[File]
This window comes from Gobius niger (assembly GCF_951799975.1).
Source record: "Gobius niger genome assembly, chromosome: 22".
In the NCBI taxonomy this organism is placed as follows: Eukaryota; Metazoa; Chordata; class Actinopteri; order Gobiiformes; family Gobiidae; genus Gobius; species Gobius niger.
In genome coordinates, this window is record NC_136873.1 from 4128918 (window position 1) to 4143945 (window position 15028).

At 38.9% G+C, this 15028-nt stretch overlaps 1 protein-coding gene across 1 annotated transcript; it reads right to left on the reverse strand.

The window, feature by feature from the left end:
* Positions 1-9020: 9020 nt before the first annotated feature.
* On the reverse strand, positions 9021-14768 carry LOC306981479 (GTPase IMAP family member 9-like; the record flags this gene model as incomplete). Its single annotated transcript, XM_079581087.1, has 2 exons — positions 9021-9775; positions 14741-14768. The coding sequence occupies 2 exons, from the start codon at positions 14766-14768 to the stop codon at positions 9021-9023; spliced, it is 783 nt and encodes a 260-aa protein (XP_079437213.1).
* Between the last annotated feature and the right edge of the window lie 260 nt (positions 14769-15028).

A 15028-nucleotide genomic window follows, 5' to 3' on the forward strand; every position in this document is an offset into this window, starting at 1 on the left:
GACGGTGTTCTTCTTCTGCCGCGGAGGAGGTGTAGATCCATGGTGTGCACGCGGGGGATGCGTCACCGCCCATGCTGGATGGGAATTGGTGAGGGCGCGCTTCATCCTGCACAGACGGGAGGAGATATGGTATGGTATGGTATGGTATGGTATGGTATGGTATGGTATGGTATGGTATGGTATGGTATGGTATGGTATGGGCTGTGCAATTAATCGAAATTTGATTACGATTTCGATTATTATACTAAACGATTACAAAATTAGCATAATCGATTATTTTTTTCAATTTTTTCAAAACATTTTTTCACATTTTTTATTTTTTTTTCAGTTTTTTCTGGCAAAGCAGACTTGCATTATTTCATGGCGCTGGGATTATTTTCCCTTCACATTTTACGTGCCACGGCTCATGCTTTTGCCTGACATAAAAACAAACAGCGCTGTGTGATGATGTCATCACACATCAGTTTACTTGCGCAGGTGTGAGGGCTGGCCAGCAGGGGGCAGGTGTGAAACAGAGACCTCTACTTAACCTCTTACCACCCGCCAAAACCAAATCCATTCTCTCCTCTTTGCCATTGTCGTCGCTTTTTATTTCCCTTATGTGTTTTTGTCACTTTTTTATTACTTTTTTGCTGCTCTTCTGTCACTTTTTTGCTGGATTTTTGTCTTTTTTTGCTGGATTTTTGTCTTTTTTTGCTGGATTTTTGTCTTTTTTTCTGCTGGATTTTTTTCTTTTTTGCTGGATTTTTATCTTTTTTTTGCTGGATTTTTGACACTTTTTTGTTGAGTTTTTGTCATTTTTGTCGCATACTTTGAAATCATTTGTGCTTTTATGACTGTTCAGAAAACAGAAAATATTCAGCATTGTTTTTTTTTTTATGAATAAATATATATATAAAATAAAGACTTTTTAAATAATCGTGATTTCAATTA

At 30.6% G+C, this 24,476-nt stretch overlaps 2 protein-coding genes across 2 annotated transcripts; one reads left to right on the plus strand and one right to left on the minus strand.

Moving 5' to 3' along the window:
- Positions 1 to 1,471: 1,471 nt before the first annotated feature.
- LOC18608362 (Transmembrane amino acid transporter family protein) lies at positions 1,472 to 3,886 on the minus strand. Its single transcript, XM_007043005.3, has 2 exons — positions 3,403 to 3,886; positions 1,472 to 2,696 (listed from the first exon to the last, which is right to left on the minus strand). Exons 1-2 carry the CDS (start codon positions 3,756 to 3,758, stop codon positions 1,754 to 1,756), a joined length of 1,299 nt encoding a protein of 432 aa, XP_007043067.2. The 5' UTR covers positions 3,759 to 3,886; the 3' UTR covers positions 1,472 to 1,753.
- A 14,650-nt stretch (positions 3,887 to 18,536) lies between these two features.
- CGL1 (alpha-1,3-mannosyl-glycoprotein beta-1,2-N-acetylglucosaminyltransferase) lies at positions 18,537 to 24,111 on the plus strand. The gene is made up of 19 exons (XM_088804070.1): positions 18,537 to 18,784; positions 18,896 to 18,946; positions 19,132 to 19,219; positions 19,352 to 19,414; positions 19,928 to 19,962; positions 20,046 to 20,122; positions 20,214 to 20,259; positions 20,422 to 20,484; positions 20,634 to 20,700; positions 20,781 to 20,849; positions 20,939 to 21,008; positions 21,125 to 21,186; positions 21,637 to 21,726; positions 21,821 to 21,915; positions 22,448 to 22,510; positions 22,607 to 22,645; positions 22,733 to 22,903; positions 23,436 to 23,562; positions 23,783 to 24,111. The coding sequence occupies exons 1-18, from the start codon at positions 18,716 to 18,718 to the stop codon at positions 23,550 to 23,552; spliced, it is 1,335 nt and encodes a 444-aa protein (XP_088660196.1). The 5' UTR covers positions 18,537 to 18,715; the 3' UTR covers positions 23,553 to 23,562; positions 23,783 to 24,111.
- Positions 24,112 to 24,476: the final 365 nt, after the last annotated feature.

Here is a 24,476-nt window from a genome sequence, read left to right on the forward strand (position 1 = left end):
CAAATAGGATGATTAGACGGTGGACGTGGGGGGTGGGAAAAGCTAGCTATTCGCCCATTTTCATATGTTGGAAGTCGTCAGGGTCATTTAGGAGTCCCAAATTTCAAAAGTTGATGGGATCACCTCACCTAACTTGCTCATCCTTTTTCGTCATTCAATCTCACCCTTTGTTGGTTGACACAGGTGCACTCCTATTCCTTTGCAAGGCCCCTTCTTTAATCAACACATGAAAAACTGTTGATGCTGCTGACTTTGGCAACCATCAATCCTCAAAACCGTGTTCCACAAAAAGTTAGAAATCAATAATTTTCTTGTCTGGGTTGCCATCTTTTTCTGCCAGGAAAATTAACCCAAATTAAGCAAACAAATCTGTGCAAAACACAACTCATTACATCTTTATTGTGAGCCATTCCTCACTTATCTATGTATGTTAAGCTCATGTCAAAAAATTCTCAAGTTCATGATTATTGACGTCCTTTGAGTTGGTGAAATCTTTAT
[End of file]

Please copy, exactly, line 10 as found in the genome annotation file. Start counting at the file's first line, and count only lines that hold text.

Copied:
A 15028-nucleotide genomic window follows, 5' to 3' on the forward strand; every position in this document is an offset into this window, starting at 1 on the left: